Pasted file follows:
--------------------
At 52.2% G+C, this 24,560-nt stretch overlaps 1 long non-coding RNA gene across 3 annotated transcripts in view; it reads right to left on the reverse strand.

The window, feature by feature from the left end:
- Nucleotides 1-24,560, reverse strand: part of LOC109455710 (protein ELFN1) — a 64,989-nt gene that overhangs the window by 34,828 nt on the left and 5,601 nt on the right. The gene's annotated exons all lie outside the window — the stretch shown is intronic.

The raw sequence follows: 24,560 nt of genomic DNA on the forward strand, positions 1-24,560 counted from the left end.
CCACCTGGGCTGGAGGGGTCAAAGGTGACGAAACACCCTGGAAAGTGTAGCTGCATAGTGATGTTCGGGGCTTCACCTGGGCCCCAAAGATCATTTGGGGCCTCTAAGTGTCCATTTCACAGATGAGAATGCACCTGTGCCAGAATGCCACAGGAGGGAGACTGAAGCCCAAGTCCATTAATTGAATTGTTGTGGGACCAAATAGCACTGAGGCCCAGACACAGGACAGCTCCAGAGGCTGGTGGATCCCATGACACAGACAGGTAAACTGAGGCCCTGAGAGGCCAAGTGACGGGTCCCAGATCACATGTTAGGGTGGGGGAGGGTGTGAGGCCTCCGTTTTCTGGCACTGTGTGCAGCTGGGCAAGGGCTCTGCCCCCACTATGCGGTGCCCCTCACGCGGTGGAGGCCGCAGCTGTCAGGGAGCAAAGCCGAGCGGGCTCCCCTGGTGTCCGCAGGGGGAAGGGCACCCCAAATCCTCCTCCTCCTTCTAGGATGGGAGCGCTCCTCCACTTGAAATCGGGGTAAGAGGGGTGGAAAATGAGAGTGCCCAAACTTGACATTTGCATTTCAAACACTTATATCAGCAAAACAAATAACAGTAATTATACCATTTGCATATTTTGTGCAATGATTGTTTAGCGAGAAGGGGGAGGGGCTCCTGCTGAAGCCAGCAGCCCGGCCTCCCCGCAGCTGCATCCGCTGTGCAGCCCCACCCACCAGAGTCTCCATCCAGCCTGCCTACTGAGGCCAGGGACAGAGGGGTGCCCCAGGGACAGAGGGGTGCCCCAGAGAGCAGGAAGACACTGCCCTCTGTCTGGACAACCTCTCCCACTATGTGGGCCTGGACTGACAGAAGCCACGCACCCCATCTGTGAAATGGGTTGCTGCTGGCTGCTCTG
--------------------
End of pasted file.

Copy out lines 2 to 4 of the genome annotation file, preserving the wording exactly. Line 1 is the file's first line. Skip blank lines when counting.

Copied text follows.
The window, feature by feature from the left end:
- Nucleotides 1-24,560, reverse strand: part of LOC109455710 (protein ELFN1) — a 64,989-nt gene that overhangs the window by 34,828 nt on the left and 5,601 nt on the right. The gene's annotated exons all lie outside the window — the stretch shown is intronic.

The raw sequence follows: 24,560 nt of genomic DNA on the forward strand, positions 1-24,560 counted from the left end.